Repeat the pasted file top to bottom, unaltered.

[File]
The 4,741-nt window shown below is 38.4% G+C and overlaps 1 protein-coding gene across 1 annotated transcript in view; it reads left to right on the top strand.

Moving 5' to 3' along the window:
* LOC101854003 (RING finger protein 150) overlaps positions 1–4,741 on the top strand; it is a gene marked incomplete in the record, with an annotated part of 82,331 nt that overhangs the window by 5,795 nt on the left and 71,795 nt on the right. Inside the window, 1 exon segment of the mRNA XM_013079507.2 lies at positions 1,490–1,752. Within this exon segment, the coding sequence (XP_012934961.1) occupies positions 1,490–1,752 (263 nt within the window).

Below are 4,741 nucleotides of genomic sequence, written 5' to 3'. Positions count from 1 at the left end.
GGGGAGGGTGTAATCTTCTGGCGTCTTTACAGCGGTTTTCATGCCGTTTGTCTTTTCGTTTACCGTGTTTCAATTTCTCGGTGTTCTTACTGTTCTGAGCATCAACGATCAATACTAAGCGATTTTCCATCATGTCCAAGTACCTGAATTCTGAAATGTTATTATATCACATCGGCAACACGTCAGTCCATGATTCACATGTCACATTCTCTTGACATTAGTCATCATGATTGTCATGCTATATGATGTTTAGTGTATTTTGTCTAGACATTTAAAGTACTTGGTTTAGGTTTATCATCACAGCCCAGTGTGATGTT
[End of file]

The 4,741-nt window shown below is 38.4% G+C and overlaps 1 protein-coding gene across 1 annotated transcript in view; it reads left to right on the top strand.

Moving 5' to 3' along the window:
* LOC101854003 (RING finger protein 150) overlaps positions 1–4,741 on the top strand; it is a gene marked incomplete in the record, with an annotated part of 82,331 nt that overhangs the window by 5,795 nt on the left and 71,795 nt on the right. Inside the window, 1 exon segment of the mRNA XM_013079507.2 lies at positions 1,490–1,752. Within this exon segment, the coding sequence (XP_012934961.1) occupies positions 1,490–1,752 (263 nt within the window).

Below are 4,741 nucleotides of genomic sequence, written 5' to 3'. Positions count from 1 at the left end.
GGGGAGGGTGTAATCTTCTGGCGTCTTTACAGCGGTTTTCATGCCGTTTGTCTTTTCGTTTACCGTGTTTCAATTTCTCGGTGTTCTTACTGTTCTGAGCATCAACGATCAATACTAAGCGATTTTCCATCATGTCCAAGTACCTGAATTCTGAAATGTTATTATATCACATCGGCAACACGTCAGTCCATGATTCACATGTCACATTCTCTTGACATTAGTCATCATGATTGTCATGCTATATGATGTTTAGTGTATTTTGTCTAGACATTTAAAGTACTTGGTTTAGGTTTATCATCACAGCCCAGTGTGATGTT